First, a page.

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Mindful : April 2019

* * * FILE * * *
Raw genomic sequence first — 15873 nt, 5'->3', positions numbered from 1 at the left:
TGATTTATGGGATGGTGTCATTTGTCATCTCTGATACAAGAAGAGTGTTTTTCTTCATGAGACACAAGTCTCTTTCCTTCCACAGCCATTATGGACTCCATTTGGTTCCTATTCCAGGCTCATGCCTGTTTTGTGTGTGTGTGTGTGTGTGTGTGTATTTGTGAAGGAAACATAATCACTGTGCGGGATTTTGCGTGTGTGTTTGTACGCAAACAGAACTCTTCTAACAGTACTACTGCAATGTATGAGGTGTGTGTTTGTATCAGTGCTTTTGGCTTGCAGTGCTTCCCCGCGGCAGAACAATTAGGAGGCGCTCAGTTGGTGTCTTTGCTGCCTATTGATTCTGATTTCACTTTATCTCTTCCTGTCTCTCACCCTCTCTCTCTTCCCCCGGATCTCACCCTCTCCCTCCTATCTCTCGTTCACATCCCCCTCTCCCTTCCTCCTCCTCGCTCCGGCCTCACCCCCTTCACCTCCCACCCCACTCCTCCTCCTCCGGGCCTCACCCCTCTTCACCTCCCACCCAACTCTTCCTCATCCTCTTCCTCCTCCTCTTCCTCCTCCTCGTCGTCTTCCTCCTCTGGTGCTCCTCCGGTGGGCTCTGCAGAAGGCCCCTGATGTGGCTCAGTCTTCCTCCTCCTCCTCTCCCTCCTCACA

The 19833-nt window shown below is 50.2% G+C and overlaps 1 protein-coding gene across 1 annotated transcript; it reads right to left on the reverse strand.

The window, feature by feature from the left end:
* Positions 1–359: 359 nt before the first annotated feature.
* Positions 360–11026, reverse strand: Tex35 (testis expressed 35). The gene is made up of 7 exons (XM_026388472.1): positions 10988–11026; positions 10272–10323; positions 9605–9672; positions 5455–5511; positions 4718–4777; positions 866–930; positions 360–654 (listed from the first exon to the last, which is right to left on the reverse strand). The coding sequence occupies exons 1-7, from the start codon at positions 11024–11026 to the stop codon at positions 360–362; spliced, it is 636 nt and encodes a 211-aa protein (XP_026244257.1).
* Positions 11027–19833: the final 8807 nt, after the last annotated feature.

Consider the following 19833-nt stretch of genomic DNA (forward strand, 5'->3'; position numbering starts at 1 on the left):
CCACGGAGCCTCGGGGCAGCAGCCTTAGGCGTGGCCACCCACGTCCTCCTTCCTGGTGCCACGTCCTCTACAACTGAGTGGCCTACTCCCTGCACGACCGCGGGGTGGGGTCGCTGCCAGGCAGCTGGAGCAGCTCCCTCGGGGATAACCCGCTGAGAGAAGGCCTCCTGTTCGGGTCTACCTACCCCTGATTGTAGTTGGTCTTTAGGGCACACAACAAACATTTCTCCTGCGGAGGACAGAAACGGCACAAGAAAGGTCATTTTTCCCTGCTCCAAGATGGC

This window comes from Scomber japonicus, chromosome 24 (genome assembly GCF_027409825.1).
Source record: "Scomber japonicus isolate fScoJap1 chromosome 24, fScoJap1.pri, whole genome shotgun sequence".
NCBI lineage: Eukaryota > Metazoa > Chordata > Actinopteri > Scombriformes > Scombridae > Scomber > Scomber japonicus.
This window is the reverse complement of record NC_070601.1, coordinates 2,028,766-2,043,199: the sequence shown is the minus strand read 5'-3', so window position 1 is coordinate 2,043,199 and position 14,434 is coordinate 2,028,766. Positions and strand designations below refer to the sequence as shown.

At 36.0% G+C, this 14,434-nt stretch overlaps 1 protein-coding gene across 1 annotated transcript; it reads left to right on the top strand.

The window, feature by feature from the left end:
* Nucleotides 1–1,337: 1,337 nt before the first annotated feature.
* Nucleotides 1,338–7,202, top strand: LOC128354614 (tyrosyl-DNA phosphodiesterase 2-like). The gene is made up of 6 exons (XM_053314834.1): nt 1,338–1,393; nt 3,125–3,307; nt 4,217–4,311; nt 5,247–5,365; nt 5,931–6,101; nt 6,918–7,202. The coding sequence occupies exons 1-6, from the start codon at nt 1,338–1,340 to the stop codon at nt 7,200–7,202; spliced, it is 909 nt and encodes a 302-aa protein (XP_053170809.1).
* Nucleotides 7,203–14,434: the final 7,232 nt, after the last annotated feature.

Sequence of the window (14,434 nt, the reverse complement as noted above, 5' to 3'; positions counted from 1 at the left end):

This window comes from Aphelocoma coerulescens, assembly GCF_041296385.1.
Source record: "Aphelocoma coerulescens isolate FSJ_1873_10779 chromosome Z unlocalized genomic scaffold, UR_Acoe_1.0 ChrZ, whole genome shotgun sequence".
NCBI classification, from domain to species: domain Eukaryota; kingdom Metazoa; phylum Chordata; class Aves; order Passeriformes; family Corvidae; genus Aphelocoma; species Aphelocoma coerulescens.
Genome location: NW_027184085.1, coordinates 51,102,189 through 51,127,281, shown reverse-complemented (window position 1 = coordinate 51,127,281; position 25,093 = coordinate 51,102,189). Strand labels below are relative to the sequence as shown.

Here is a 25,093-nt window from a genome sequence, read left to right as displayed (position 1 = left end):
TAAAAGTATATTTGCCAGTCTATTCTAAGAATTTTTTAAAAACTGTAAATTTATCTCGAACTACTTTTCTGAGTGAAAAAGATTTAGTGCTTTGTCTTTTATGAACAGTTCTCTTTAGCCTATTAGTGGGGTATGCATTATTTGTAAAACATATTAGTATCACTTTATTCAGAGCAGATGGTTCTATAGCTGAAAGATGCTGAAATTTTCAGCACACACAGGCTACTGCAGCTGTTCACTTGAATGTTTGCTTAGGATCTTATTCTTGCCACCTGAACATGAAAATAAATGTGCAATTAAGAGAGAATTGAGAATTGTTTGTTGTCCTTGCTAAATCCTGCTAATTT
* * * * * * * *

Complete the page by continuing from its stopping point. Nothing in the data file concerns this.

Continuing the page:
fight-or-flight response. Here’s the most direct one: You encounter something in your environment—a man running toward you with a knife, a car veering into your lane on the highway— and a part of your brain called the thalamus sends visual information directly to an almond-shaped struc- ture called the amygdala. That’s the control center for the fight-or-flight response. When the amygdala detects a threat, it triggers a surge of adrenaline and an increase in blood pressure, heart rate, and muscle tension—to prepare you to act. A few weeks ago, as I rode my bike home, I suddenly braked, turned my handles sharply to the left, and barely avoided being hit byacarthathadrunastop sign. I never saw it coming. But my amygdala did, and it may have saved my life. Here’s the modern glitch in that evolutionarily brilliant response: “ We don’t go into fight or flight just when we’re being chased by a bear,” says Adrienne Taren, a neuroscientist and emergency-room physician at the University of Okla- homa. “ We’re getting it every time our email pings or we’re sitting in traffic. Our amygdala is just going and going and going.” That constant barrage of low-level alarm is what we call stress. So where does anxiety come in? Because we’re such imaginative creatures, we can get stressed out by simply thinking about 54 mindful April 2019 neuroscience